COMANCHE COUNTY, Okla._
Every year, people travel from all over the state, and even the country, to see the Wichita Mountains Wildlife Refuge transform into a sea of warm colors.
Normally the greens turn yellows, oranges and reds in the fall months, but this year, Wildlife Refuge employees say the colors are less vibrant after a harsh dry summer.
This fall, Wildlife Refuge volunteer Donna Phillips says describing the beauty of the fall foliage in the refuge has been a difficult job to do.
"You almost have to have seen it," said Phillips.
She says normally in past years everywhere you looked the colors would overcome you.
"When the sun hits the trees when they're in full foliage it's awesome. It's just like they glitter, they shine, there's the browns and the reds and the yellows. It's just something that you need to experience," said Phillips.
But despite a limit of fall colors droves of cars continue to make their way into the refuge to experience what they can during fall foliage tours.
Here they can see Mother Nature at work and learn how she does it.
"When the temperature drops, it slows down the chlorophyll that is the coloring of the leaves. So the coloring gets slow, and they start doing the color change then," said Phillips.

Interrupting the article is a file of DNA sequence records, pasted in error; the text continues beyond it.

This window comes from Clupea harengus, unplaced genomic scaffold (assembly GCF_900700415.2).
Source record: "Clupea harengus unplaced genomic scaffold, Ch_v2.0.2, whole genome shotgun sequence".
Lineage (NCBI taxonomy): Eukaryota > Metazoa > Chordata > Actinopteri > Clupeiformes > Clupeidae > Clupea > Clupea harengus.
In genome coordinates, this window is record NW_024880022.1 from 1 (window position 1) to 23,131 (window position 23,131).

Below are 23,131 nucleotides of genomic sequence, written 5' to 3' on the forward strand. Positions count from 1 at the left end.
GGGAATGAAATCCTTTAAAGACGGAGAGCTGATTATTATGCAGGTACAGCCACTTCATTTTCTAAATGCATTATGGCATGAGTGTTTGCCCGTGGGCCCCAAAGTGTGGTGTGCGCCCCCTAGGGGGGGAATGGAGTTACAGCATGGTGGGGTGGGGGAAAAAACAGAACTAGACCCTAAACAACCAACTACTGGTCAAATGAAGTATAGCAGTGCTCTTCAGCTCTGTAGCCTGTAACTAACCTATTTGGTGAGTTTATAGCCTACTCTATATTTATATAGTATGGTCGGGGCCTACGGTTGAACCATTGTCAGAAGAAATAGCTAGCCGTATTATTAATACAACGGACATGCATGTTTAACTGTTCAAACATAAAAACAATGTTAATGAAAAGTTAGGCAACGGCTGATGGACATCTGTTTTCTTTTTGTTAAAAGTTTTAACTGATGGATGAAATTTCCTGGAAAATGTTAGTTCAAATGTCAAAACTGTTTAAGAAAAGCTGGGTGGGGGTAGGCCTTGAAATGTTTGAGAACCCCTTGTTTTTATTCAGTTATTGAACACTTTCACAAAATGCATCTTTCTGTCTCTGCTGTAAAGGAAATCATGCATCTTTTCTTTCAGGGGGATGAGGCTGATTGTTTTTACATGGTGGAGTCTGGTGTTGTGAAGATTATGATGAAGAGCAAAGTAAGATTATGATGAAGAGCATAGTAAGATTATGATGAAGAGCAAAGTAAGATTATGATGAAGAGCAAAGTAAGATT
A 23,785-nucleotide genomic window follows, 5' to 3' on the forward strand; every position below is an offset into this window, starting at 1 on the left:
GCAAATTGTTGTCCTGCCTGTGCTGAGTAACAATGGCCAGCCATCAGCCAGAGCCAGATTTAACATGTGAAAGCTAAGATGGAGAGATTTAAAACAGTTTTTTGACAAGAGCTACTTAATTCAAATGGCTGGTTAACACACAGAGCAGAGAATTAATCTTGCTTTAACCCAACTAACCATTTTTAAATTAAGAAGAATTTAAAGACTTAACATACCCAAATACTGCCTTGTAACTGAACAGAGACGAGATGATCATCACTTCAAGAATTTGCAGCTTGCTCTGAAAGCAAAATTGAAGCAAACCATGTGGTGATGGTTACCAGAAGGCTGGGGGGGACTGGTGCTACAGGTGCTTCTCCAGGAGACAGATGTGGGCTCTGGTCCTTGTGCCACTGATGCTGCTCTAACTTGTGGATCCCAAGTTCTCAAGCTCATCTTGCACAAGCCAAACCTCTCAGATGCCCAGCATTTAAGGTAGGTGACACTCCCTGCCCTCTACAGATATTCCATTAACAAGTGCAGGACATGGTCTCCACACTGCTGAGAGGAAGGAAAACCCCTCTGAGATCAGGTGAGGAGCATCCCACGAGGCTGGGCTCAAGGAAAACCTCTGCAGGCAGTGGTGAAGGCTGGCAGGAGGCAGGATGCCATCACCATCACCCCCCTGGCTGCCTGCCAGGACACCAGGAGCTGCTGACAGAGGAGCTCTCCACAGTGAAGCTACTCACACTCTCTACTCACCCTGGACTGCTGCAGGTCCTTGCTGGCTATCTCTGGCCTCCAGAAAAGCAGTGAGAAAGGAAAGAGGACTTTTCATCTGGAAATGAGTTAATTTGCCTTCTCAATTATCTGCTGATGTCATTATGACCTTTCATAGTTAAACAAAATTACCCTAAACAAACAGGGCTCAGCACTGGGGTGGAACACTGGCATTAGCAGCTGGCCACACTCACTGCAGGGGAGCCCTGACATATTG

Phillips says this years drought compounded with fires took a big toll on the normally breath taking view.
"Fires, naturally would burn. It depends a lot of it on the fire, some of it's a fast moving fire, it will not do the damage of a slow, really hot fire," said Phillips
Phillips says the sugar maples in Hollis Canyon are normally a hot spot for visitors, and the first stop on refuge foliage tours.
But as luck would have it, Hollis Canyon fell victim to one of this years fires.
"It went through really fast, so the maples are going to survive, but we need rain in order for that to happen," said Phillips.
But Phillips said regardless of the color of the leaves, no day spent in the refuge is a day wasted.
"Anytime that you come to the Wichita Mountain Wildlife Refuge, you're coming to a very special place. History wise, it's number one. I've been volunteering eleven and a half years out here and I consider this my refuge. But, you're never going to be disappointed," said Phillips.
There is one last fall foliage tour of the season next Saturday at 10:00 am.
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